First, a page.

So, we went to the Rally to Restore Sanity and/or Fear. Well, sort of. The trains were so crowded that we couldn't get on. We went several stops the wrong way, until we finally got to a platform near the beginning of the line where the trains weren't as full and we could get on. Then the trains took longer than usual because at every stop, more people would try to cram onto the train, and they wouldn't be able to get the doors closed. So we'd go through this lengthy process of the lady on the intercom scolding us about standing away from the doors, but no one could hear her, and the people at the doors would argue with the people trying to get on, and eventually they'd either squash the extra people in or persuade them to step off, and we'd finally get the doors clear and move again.
So, the tour of Metro stations was fun but it meant that we got to the rally about 1. Hours after the allocated space had been completely filled and we couldn't even get close. We couldn't see anything, couldn't even see if there were jumbotrons much less where. We could hear that people were talking, but couldn't tell what they were saying. I don't think we ever made it onto the actual mall. We were on one of the side streets next to the mall, packed in like sardines.
I heard that the permit said they were expecting 60,000 people, and that's what they had planned for, and they actually ended up with at least 215,000. I believe it. The part where we were fighting to move through a solid wall of people was fairly un-fun. (And the part where I got separated from our group was downright terrifying.) But when we moved back and got to a less dense area, it was pretty fun. Just watching the crowds, looking at costumes and reading people's signs. We didn't worry about missing out on the actual rally because we had set up the DVR to record in. (In fact, we're watching it right now.) Kinda like going to a Grateful Dead concert and staying in the parking lot the whole time.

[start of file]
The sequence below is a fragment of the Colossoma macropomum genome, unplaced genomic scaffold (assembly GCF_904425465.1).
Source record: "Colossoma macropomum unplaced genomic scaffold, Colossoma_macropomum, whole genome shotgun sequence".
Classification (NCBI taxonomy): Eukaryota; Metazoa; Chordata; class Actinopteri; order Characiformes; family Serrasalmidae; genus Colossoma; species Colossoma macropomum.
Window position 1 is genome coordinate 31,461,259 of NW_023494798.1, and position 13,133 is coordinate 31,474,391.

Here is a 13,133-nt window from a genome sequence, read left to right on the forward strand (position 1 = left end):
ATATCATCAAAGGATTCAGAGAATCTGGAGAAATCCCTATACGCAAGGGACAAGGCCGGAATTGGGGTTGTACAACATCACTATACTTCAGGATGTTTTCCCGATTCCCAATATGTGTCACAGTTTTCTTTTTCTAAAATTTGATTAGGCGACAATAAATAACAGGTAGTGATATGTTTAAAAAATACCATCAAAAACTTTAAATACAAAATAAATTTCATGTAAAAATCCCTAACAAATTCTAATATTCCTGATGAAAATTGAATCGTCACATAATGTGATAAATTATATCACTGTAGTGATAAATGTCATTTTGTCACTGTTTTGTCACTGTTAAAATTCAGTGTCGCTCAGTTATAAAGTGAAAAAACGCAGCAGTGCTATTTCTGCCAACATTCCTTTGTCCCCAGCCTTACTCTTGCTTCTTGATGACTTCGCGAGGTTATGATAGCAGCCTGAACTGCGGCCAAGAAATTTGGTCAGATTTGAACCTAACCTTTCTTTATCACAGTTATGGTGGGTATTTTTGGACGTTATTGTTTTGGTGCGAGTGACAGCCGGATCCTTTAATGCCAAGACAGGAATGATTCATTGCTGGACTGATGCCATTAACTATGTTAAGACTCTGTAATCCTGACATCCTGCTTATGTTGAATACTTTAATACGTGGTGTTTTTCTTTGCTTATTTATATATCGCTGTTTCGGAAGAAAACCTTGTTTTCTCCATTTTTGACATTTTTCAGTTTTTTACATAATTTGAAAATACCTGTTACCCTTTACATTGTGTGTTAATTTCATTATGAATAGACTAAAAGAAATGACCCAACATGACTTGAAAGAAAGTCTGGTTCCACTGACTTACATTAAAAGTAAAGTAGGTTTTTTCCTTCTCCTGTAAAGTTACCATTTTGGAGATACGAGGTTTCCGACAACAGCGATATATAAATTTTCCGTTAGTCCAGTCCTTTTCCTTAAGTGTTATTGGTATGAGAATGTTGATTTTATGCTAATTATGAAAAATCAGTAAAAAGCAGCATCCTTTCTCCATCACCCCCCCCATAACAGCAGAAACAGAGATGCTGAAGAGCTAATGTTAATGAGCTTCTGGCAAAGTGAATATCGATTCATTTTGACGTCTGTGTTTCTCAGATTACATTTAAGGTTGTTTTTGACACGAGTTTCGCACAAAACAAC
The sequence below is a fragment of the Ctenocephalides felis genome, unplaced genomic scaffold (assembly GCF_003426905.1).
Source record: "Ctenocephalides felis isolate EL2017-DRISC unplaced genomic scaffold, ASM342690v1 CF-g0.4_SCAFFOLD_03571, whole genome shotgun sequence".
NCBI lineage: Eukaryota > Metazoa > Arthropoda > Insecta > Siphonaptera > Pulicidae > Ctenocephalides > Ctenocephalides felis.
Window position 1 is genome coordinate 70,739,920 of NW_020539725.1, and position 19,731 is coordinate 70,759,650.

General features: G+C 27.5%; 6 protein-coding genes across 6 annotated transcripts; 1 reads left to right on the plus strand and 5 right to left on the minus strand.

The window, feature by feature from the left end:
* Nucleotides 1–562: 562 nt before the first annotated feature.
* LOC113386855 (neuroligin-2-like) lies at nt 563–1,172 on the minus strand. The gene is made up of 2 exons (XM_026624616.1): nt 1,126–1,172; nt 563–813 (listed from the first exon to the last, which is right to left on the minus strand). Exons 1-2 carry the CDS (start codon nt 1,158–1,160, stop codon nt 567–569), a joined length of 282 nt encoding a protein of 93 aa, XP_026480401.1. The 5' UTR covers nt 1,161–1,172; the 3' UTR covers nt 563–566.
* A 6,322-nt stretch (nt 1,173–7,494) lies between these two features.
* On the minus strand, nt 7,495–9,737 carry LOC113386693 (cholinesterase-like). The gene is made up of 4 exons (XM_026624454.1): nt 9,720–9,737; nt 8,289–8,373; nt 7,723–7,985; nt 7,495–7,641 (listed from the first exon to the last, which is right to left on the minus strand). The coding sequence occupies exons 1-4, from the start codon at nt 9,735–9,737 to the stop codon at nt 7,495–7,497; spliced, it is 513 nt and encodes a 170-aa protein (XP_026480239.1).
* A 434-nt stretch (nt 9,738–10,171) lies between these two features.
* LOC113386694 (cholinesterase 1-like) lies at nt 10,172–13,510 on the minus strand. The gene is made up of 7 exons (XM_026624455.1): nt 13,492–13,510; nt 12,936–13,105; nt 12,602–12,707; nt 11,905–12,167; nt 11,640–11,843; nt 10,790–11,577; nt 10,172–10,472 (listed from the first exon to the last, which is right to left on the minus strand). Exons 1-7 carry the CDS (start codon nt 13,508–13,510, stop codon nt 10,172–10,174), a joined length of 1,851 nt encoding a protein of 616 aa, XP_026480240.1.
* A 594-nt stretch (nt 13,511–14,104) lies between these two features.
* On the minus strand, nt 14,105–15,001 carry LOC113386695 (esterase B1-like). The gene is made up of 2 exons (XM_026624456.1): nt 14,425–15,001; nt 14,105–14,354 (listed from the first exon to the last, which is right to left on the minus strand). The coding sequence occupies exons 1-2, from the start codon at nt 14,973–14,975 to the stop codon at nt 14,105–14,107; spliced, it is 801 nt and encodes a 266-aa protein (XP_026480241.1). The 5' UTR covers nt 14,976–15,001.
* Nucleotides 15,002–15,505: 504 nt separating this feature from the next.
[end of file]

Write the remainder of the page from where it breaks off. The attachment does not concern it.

My sign was a big hit. Not only did lots of people comment on it, but it was an invaluable tool to help our group stay together when the crowding was the worst. Georg took photos of me with each side:
Huffington Post and Talking Points Memo have good photo collections of costumes and signs. My favorite was one I didn't see on their sites: a guy dressed like Hitler standing on a crate. He was one of the first things I saw when we got to the rally. This sea of people, and whoa, there's Hitler! Holding a sign that said "No, I'm Hitler."
We left before the rally was over and didn't have any trouble getting on a train to go back to Chevy Chase. At first I was wishing we'd left early in the morning so we could have gotten close enough to see the actual rally. But as Georg pointed out, if we had gotten on the Metro at 9 instead of 11, we probably could have gotten a decent place on the mall. But, if we'd done that we would have been trapped behind 215,000 people all trying to exit at the same time. I heard that later in the afternoon it was as difficult to get on the Metro heading out of the city, as it had been to head towards the rally in the morning. Since we had to drive home last night after the rally, it's really good that we didn't get trapped in the middle of it.